Come the revolution

Well, I have to confess that I was astonished by the crowd packed into the auditorium for yesterday’s presentation on the Markingson case (and the Swanson case) in the medical school.  I know it can’t have been terribly comfortable for all those people sitting on the stairs and standing along the walls, but I was pleased to see it anyway.  Even more gratifying was the support of the crowd, which was overwhelmingly on the side of justice.  There have not been many high points in the battles over this case, but yesterday’s event was one of them. It almost felt as if the revolution is coming.

We all owe a special thanks to Mike Howard and Kathy Swanson for having the courage to come to the medical school and speak out so forcefully.  I only wish that Mary Weiss could have been there.

We passed around a sign-up sheet for people who may be able to help with a protest, vigil or another as-yet-to-be-determined action surrounding the next meeting of the Board of Regents on May 8-9.  If you’d like to help and didn’t get your name on the sheet, get in touch with me here or through the Facebook page, Community Alliance for Ethics in Minnesota Psychiatry.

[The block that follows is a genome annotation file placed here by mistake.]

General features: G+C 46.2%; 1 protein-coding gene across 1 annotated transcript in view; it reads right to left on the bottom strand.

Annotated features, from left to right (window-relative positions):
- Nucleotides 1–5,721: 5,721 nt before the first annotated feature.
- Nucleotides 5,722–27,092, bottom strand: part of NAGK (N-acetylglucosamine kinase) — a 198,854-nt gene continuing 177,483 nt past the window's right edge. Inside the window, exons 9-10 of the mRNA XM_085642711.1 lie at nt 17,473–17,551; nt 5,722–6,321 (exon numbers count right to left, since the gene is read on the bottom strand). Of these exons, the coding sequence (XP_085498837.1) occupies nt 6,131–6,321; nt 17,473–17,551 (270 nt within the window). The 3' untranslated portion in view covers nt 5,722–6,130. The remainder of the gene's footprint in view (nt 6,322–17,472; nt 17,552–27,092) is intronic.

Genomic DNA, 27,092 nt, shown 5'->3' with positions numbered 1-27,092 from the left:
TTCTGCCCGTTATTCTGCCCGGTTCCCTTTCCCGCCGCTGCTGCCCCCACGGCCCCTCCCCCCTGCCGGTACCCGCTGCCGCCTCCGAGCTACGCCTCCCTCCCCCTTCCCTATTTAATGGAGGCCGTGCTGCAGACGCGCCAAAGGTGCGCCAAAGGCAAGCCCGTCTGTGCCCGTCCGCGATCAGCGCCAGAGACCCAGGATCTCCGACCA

Onward. Or, as they used to say in Durban: Amandla!


One thought on “Come the revolution

  1. thomashussman says:

    The FBI has a group of agents who are assigned to the task of investigating corruption by public officials.

    The University of Minnesota’s leadership consists of various people: bankers, lawyers, etc. Public money, in addition to other types of money are intended by the public, to be used in legal, moral, and ethical ways, by all employees at Minnesota’s most prestigous public institution.

    When obvious unethical uses occur, accountability must proceed. If certain individuals need to depart from the University for failing in these areas, then they should leave now.

    If others require criminal prosecution, then the public expects there to be criminal prosecution. There is nothing unique about sending a doctor or a bureaucrat to prison. Even lawyers and judges can and do, sometimes go to prison. I have very sound research indicating that “professionals” make some of our nations best, and most well behaved inmates.

    Today, we, the public, are peering into an old case of obvious misconduct, where significant amounts of money was involved. Certain people received political appointments during and after the CAFE study, that appear strange. Others won’t answer questions, and still others have simply left the scene of the crime.

    A former FBI supervisor from the public corruption squad once said, “ah yes, the truth, it is such a beautiful thing.”

    The truth about the Markingson matter is on display for public review. The age of truth, does not change the truth, Mr. Rotenberg.

    Thomas Hussman

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